Subway held a design contest for a mural on the restaurant's east wall. HHS student Chris Allen submitted the winning design, which features a Bulldog crashing through a brick wall with a Subway sandwich clenched in his teeth. Subway had the wall professionally prepped and the final art work sealed to protect it from the elements. Once the prep work was done, the project took 12 hours to complete.
"That excitement, that adrenaline from their pride is the best thing an art teacher can ever see," said Roeber. "It's success."
To challenge her students to make the connection between art and community, each year Roeber takes students on day-long field trips to galleries from Aspen to Grand Junction. They also visit public art displays, such as the many sculptures on Grand Junction's Main Street or scattered throughout the streets of Carbondale, and discuss how art affects the community.
Roeber approaches her own work with the same problem-solving mind set, a technique she learned during a 4-year term on the board of the Colorado Art Education Association. "I worked with some of the best art teachers in the state," and learned from 35-year veterans about how they taught, said Roeber. "No kid's going to be the exact same, so why run the exact same project?"
Roeber said that while earning her bachelor's degree, "I did everything for art education. I learned everything across the board about various mediums." Her professors urged her to pick one concentration and focus on it. "I pretty much told them, as an art teacher, that's not my goal." The more she knew, the more prepared she would be to help her students.
For her master's program she needed to focus on one medium. Despite being the wife of cattle rancher Chase Roeber, Roeber selected chicken wire. Chicken wire is not a typical art medium, "So it fit me perfectly, because I'm not typical," said Roeber. It's also the antithesis of cattle ranching. With chicken wire, a little baling twine, some horseshoes and barbed wire, Roeber created a life-size saddle. Her piece won first place in the Advanced Sculpture category at the 2011 Black Canyon Art Exhibit, sponsored by the Hotchkiss Fine Arts Association.
She won a blue ribbon, but more importantly, the piece wasn't selected by a judge, but rather other artists in the community. That, she said, was powerful.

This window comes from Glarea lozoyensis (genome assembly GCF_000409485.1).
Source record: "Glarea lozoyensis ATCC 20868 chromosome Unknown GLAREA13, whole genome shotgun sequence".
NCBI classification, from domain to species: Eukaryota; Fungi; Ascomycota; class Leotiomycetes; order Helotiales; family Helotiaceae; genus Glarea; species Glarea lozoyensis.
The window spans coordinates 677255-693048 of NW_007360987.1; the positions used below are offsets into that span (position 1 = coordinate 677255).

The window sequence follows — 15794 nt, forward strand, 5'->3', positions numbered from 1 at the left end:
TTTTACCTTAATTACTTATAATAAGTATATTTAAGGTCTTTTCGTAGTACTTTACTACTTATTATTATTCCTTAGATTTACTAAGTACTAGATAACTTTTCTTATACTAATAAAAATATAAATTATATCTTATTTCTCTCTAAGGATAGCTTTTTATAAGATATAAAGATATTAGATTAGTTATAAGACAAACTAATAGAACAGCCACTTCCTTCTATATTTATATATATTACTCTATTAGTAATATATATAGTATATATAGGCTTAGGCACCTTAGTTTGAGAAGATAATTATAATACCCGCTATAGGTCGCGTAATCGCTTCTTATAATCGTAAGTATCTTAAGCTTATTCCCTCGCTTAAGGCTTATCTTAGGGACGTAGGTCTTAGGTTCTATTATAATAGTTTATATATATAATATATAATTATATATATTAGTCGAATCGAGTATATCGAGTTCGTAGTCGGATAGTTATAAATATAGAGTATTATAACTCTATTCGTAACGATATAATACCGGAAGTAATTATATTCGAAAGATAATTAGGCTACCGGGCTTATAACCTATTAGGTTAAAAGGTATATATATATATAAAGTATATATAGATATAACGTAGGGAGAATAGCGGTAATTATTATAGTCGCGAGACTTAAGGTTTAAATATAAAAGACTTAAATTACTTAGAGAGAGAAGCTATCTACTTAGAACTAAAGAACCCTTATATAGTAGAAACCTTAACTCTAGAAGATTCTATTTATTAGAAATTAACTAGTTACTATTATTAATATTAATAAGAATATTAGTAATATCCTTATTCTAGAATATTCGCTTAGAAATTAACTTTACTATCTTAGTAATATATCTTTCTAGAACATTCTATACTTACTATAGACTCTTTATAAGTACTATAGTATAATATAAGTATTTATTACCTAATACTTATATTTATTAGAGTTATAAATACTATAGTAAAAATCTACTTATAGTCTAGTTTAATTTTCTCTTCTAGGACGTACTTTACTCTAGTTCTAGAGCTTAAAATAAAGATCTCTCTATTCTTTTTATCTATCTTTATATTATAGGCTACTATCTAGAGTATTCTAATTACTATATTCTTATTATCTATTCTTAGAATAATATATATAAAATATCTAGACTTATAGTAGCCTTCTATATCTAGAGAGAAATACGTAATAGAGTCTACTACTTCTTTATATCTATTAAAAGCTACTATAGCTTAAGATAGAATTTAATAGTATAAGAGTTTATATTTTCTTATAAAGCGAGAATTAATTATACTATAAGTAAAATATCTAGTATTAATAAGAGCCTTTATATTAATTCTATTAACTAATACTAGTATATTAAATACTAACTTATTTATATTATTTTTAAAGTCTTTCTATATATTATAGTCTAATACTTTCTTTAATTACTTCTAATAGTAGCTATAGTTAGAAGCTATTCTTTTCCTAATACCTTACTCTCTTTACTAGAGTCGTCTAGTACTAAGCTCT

Roeber now has nine sculptures made from chicken wire, which she has incorporated into her teaching. A group of five students told her they "wanted to do something different." They couldn't afford a bronze sculpture, "But we could do chicken wire. It's a cheap, free medium, it's recycled, do what you want to do with it. And they jumped on it."
The result was Rufus, a larger-than-life school mascot made from chicken wire. Last spring the students (Brendon Beck, Alex Smith, Wesley Hardin, Jaden Simpson and James LeValley) put Rufus on a flatbed and hauled him to the Aspen Art Center, where the sculpture garnered first place and $600 for the art program.
Rufus now guards the entrance to the school, although his final destiny remains undetermined.
Roeber said her sense of public pride "... comes from the amazing students we have, the respect that our students show, the eagerness to participate in sports, arts, everything."
Getting their work out into the public was an opportunity that had to be taken. And the entire community benefits. "A wall like at Subway is less likely, if it has art on it, to be vandalized," she said.
Roeber said her students are considering at least five more requests for murals. The problem will be in finding the time to complete them — a problem her students are used to solving.
And then there is the pride the students take in their work. After completing the Subway mural, Roeber said her students were jumping up and down with excitement, despite having worked 12 hours. "That excitement, that adrenaline from their pride is the best thing an art teacher can ever see.
It's success."blog comments powered by Disqus